Kade Warner leans on family's struggles to chart NFL journey

TAMPA, Fla. -- The last time Kade Warner was in Tampa, he was 10 years old sitting in the stands at Raymond James Stadium watching his father, Pro Football Hall of Fame quarterback Kurt Warner, lead the Arizona Cardinals on a furious 16-point comeback against the Pittsburgh Steelers in Super Bowl XLIII before Santonio Holmes' tip-toe catch sealed their fate in a 27-23 loss.

"It was the loudest cannons I heard firing, I didn't really want to hear them," said Warner, an undrafted free agent wide receiver from Kansas State who signed with the Buccaneers last week.

Fast-forward 14 years, and Warner stands on the practice field at the Buccaneers' facility across the street from that very stadium for rookie minicamp while the elder Warner is the one trying to keep it together.

"He [Dad] sent me probably three or four text messages in the middle of the night last night because he was just so amped up that I'm here. But I told him, 'I've got to get my sleep,'" Warner said with a smile, adding that this has been a "cool full circle moment."

Another cool full circle moment? Day 3 of the NFL draft.

"It was emotional because I knew who I was, I knew I wasn't a first two days kind of guy," Warner said. "When that sixth round kind of hit, seventh round, then it starts to dwindle down gets close, [and] then post-draft obviously you start getting closer and closer..."

Family members held their breath collectively each time he left the room, hoping it would be a team either selecting him or wanting to sign him. Instead, it would be a friend or an agent offering words of encouragement or some insight. Then came a call from an 813 number. The call was from the Buccaneers, a team his father had well-documented battles against when he quarterbacked the Greatest Show on Turf as a member of the St. Louis Rams.

"I came back and told my family, started crying a little bit," Warner said. "It was emotional. Just a lot of work to get here."

Much like his father -- considered one of the greatest underdog stories in professional sports as the first undrafted free agent to be named Super Bowl MVP -- his path to the NFL won't be an easy one, and it hasn't been thus far, even with a famous last name.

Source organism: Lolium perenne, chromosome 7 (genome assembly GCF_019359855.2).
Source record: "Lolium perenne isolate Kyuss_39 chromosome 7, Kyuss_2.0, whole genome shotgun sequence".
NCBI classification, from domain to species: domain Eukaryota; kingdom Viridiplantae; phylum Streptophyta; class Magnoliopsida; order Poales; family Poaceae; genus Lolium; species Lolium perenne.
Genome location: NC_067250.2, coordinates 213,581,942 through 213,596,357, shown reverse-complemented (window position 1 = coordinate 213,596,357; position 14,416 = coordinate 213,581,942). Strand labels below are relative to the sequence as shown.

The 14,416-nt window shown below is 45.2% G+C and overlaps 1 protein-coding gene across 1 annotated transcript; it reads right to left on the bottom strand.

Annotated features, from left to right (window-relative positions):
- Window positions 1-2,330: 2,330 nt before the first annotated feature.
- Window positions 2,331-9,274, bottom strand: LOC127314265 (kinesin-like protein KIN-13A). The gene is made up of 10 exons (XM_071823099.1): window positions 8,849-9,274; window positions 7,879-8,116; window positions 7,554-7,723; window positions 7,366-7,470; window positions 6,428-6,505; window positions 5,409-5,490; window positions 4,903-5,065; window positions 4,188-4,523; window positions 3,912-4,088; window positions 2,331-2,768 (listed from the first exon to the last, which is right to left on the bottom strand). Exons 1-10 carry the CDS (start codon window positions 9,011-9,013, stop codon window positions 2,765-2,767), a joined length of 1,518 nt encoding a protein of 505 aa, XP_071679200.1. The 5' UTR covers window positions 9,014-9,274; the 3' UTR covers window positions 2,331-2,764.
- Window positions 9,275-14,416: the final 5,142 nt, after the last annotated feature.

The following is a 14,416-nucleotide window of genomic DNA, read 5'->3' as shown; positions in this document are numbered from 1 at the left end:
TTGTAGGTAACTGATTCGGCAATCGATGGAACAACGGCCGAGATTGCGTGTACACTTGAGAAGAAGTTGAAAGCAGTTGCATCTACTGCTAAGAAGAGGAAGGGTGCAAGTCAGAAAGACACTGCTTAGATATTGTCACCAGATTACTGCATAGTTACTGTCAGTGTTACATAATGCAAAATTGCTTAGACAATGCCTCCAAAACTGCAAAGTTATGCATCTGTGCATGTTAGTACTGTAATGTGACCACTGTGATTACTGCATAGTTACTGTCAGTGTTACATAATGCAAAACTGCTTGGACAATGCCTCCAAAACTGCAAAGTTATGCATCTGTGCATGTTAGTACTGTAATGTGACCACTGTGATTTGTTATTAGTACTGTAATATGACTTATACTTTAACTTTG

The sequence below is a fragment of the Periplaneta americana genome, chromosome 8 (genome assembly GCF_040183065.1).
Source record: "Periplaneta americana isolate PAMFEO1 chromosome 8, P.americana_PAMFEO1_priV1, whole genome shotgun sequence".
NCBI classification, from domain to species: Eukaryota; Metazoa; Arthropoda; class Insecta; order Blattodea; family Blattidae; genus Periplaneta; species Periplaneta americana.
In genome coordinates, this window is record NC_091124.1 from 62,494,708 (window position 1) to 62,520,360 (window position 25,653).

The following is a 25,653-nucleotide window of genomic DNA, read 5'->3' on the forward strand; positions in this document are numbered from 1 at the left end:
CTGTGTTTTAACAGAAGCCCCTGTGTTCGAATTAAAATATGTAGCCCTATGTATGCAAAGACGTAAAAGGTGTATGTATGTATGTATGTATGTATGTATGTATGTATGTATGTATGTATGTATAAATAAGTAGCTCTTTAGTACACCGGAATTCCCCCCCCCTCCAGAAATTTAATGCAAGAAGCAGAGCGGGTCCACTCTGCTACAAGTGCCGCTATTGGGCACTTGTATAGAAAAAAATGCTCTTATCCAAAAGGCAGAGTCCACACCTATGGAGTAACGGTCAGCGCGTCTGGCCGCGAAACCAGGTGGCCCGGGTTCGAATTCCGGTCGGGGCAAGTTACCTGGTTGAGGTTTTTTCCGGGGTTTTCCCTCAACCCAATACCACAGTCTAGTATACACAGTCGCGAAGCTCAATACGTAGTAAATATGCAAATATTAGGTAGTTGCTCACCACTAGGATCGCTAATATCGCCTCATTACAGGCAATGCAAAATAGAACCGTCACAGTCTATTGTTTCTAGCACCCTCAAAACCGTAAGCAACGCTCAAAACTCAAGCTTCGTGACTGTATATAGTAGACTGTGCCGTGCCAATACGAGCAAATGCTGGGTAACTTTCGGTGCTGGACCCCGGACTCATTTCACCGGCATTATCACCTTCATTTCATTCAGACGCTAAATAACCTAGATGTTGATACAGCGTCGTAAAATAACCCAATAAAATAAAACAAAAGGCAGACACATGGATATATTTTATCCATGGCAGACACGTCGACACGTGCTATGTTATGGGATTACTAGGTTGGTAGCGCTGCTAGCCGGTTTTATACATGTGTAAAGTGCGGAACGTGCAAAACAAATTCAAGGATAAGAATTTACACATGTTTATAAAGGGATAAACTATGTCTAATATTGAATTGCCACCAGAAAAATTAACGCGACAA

"I was a walk-on and no one wanted me," Warner said. "Didn't have any offers. Went to Nebraska, they didn't want me. Went to Kansas State, took a couple years, finally got there, didn't get drafted. So it's been a lot of twists and turns and a lot of adversity, so to be here, to put on this jersey, to go out there and play football -- it's literally just a dream come true for me."

But it wasn't just Dad, who, after being cut by the Green Bay Packers in 1994, stocked groceries at a Hy-Vee grocery store in Cedar Rapids, Iowa. His mother raised two children -- Zachary and Jesse Jo -- as a single parent after her son Zachary suffered a traumatic brain injury that left him blind when he was just four months old. She was given a hardship discharge from the Marines in 1990, living off food stamps and in low-income housing before meeting Kurt while pursuing her nursing license. Then in 1996, both of her parents were killed when a tornado struck their home in Mountain View, Arkansas. The couple married in 1997.

"That's who I get it from, overcoming adversity, just my whole family," Warner said. "My dad, obviously you all know is story. My mom, if you've seen [the movie] 'American Underdog,' you kind of know some of her story. My older brother, the same way. My whole family, just fight through adversity. People tell you you can't do stuff and you do it anyway."

He spent three years at Nebraska and two at Kansas State, but it wasn't until his final year for the Wildcats that he caught his first collegiate touchdown pass, finishing that season with 456 receiving yards and five touchdowns.

"[He's] a solid football player," coach Todd Bowles said after Warner's first practice. "He can catch the ball, he can play special teams, he can do a lot of things that we need and we're always looking for special teams players."

The Bucs' receiving corps already features Pro Bowlers Mike Evans and Chris Godwin, as well as veteran Russell Gage. But it is lacking in depth after the departure of Scotty Miller in free agency and not re-signing Breshad Perriman. They did select Trey Palmer, a wideout with 4.33 speed out of Nebraska in the sixth round last month. They also signed Taye Barber out of TCU, Rakim Jarrett out of Maryland and Ryan Miller out of Furman as undrafted free agents.

"[He's] coachable, very coachable, [and] fundamentally sound it looked like in individual drills," Bowles said. "One day is hard to get a gauge on it so we'll see how it progresses from there."

He credits Dad for helping him understand the thought process of a quarterback.

"I play wide receiver like a quarterback would," Warner said. "I see the defense. I know where we're trying to get to. Even if the play's not to me, I know how to get other people open too. So I run the routes and I do the plays to make the play work, not just to get myself open all the time. I think that breeds success in the offenses that I've been in, it's what I'm going to continue to do here, but that's kind of where it all starts, with my dad teaching me back in those high school days."

The most important piece of advice Dad has given him so far?

"One thing I always lean back on is 'you know who you are,'" Warner said. "You know who you are, through it all. With the adversity, with people overlooking you, or, some bad days or good days -- just fall back on who you are and what you did to get there. That's what he tells me all the time. That's what he told me last night at 1 a.m. That's what I remember right now."